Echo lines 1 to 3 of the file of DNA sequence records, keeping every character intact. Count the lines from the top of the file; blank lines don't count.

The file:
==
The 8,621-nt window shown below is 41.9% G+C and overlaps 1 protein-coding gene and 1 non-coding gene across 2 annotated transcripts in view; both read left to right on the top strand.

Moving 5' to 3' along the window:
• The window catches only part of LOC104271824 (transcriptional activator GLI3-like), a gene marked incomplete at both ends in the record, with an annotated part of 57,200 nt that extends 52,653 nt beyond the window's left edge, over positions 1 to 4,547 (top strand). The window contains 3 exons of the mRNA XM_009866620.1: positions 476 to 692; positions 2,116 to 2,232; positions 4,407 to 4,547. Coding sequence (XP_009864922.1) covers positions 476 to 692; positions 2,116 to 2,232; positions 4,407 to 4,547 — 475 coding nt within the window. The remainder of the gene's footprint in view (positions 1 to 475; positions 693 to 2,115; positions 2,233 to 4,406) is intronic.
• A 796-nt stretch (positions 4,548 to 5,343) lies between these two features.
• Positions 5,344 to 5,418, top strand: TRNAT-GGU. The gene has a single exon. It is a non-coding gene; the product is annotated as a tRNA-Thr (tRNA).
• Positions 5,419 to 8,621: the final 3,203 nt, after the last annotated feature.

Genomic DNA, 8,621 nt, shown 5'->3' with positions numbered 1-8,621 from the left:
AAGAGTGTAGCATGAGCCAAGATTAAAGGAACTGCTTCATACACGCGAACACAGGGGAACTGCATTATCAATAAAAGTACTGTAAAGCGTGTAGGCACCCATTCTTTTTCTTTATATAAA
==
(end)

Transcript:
The 8,621-nt window shown below is 41.9% G+C and overlaps 1 protein-coding gene and 1 non-coding gene across 2 annotated transcripts in view; both read left to right on the top strand.

Moving 5' to 3' along the window:
• The window catches only part of LOC104271824 (transcriptional activator GLI3-like), a gene marked incomplete at both ends in the record, with an annotated part of 57,200 nt that extends 52,653 nt beyond the window's left edge, over positions 1 to 4,547 (top strand). The window contains 3 exons of the mRNA XM_009866620.1: positions 476 to 692; positions 2,116 to 2,232; positions 4,407 to 4,547. Coding sequence (XP_009864922.1) covers positions 476 to 692; positions 2,116 to 2,232; positions 4,407 to 4,547 — 475 coding nt within the window. The remainder of the gene's footprint in view (positions 1 to 475; positions 693 to 2,115; positions 2,233 to 4,406) is intronic.